Here in a city known for its impenetrable walls, there came educators and politicians intent on tearing a barrier down. The International Summit on Teaching Professionals (ISTP) brought in teams from the world’s most developed countries. It was arranged by the OECD (Organization of Economic Cooperation and Development) and Education International, an organization representing 396 education unions across the globe. To be seated, it was agreed that a country had to include its minister of education and presidents of the unions representing teachers and support educators as a team. That’s a paradigm shift in many cases. The ministers and the unions are used to being opposing teams that sit across from each other and negotiate (on good days) and call each other names on other days.
I sat with Acting Secretary of Education John King and Chris Minnich who represents the Chief State School Officers. We came as a team to make plans for our public schools in this post-No Child Left Untested World.
I went to the first ISTP in New York five years ago. I remember the presentations and discussion full of words like “accountability” and “measurable output” and “market choice” and “college and career ready” and “standards.”
In Berlin I heard words like “cultural competency” and “equity” and “public good.” It wasn’t all roses. One minister flatly stated that class size didn’t affect student achievement. Those like me who’ve had 39 students in a room knew better. We know that it takes a serious toll on the personal relationship that teachers and support professionals try to build with each student; it affects class management and limits how often a student can get into a discussion or give an opinion or ask a question. There were other places where those representing the teaching professionals and those representing the administration of schools differed.
— Montserrat Garibay (@MontserratVPEDA) March 4, 2016
But the conversation was sincere, I believe. The concerns about immigrant populations fleeing war and poverty were real. One of my teacher colleagues came a day early to visit schools that serve a large population of immigrant children. The parents of these children had sent them on a dangerous journey to Europe to escape an even more dangerous war. She told me, “They were so young, Lily. Maybe 15 or 16 years old and so bright and articulate, but they were so alone. There were no foster homes to take them in, so they live in dormitories and only have each other.”
— Montserrat Garibay (@MontserratVPEDA) March 2, 2016
One of my colleagues from the German education union said that she posted a short message on a website in support of the educational rights of migrant children, and within hours of the posting, the death threats against her started pouring in. But the ministers spoke up as well, saying that we needed to ensure that teacher training included skills in cultural competency so that we better understood and appreciated the traditions and cultures represented by the students we served.
Teachers and their unions are standing up for refugee children. For teachers there are no refugees, just children #istp2016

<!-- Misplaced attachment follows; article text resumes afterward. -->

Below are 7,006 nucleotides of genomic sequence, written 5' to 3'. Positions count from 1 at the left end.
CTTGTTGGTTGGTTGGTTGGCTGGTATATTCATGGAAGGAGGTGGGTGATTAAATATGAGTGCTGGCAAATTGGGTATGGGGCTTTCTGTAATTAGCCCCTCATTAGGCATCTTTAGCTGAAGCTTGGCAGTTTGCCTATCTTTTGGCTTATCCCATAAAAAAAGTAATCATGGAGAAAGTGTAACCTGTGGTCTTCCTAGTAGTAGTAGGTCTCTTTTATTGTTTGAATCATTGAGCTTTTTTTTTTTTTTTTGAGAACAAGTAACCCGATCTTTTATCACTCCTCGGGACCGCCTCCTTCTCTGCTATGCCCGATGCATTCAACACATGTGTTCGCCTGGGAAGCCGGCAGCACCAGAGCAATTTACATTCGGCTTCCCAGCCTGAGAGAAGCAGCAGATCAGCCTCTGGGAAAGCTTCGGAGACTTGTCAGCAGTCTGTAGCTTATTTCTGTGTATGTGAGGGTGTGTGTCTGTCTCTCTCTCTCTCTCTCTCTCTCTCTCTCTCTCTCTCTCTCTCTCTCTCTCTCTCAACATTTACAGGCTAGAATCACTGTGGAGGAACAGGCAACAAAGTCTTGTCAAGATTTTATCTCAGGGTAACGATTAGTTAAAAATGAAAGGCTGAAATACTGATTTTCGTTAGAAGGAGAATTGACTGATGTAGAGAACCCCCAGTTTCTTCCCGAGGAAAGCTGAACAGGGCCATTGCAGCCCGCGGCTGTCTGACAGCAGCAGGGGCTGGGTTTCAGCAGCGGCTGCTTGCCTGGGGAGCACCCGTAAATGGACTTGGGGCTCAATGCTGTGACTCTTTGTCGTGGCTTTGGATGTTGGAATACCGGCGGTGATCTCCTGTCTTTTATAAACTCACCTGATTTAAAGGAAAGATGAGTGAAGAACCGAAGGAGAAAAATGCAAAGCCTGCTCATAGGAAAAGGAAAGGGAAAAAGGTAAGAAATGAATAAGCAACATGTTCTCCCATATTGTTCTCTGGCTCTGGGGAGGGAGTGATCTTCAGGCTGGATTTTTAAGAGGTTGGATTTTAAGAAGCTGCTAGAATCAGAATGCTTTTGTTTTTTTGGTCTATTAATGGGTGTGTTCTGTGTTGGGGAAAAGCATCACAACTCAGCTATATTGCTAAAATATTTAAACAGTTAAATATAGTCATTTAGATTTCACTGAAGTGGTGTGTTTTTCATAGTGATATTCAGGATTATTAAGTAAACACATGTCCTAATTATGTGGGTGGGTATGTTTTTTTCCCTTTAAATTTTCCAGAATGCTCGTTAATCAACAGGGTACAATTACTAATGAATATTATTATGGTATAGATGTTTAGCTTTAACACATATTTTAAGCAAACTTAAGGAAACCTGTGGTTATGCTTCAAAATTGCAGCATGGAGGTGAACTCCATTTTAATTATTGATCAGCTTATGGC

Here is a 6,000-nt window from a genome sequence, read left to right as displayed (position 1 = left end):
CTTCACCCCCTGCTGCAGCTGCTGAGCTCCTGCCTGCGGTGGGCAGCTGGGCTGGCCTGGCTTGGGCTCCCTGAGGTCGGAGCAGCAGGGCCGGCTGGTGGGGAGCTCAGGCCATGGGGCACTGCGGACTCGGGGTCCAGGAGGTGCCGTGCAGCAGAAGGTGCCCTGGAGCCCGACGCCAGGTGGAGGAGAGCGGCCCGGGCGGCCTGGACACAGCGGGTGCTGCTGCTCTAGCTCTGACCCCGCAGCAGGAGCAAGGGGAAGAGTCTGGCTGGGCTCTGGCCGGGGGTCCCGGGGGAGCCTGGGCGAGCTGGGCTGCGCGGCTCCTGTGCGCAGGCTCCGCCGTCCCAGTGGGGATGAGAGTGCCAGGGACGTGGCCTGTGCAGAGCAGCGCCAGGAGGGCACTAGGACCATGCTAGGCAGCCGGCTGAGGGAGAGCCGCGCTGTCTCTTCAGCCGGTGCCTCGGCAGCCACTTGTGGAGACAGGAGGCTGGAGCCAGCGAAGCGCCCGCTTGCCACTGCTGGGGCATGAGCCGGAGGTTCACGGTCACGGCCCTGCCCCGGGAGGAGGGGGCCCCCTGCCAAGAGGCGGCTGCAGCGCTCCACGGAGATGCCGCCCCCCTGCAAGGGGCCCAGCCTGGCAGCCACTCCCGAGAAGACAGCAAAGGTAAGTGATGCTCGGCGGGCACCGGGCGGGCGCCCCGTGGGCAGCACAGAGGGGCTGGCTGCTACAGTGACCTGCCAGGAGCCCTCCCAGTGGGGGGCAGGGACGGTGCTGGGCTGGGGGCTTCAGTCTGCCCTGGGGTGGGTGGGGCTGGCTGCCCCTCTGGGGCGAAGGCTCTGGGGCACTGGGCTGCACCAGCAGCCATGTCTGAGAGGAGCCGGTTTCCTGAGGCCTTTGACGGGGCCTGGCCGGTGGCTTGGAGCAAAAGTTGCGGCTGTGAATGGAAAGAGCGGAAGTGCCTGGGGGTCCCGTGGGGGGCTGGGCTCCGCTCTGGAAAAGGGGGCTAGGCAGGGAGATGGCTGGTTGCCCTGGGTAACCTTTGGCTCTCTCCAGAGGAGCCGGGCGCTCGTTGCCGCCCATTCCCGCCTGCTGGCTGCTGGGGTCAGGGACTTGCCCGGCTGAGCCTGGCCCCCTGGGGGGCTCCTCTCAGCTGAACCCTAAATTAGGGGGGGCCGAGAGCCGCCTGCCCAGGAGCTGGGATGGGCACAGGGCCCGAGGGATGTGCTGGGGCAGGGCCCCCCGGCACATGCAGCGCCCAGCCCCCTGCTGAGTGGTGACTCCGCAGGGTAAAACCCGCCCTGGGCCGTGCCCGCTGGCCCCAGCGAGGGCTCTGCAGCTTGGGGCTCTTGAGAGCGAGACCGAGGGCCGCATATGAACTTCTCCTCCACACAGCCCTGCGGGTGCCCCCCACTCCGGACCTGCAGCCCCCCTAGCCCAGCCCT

— Jelmer Evers (@jelmerevers) March 3, 2016
And there were strong sentiments on both sides regarding the need to empower the classroom professionals with authority to create and design and analyze and collaborate. There were voices from both sides about the importance of the support staff, with nods of agreement when one teacher pointed out, “Along with instruction, teachers are being asked to do the work that other professionals had been doing, and should be doing.”
We talked about the coming teacher shortage. There are fewer and fewer applicants in our teacher colleges. No wonder. During the 14 years of No Child Left Untested, schools were designed in the service of hitting testing cut scores instead of in the service of the whole child. Teachers have been blamed and shamed for factors beyond their control while politicians walked away from growing inequities in school resources, services and programs, which left our most vulnerable students at the mercy of Test and Punish policies.
For me, the International Summit was hopeful. Not because it painted a rosy picture – everything but. It gave me hope because there was a decided lack of silver-bullet solutions. Privatize, charterize, voucherize, standardize, de-professionalize… all the corporate market-based solutions were little more than smoke that was blown away by the reality that after more than a decade, the only countries making good progress in student success were the countries that resisted factory models of reform. And without the ideology-based corporate reforms, the only thing left to do was to listen to research. And to listen to the evidence. And to listen to each other.
It was a conversation. Talking and questioning and listening and learning. The U.S. delegation made commitments to find ways to make teaching a respected profession again – so respected that top university students would seek a career in teaching; we would find ways to empower educators on the building level to be creative and collaborative in reaching and teaching the whole child; we would build a system state by state and local district by local district that measured many pathways to success and engaged parents and communities in defining success.
Some will say it was just a conversation. But I saw something real there. I saw the beginning of something better than we have. And our final commitment was to each other – not to hope, but to act.
Before our international colleagues, the USA?? makes the following education commitments for the next year: pic.twitter.com/EjVeRKIe1C
— Sean McComb (@Mr_McComb) March 4, 2016
In Berlin we began to tear down a wall. It’s in our hands now to plant a garden where children can grow. We don’t intend to let them down.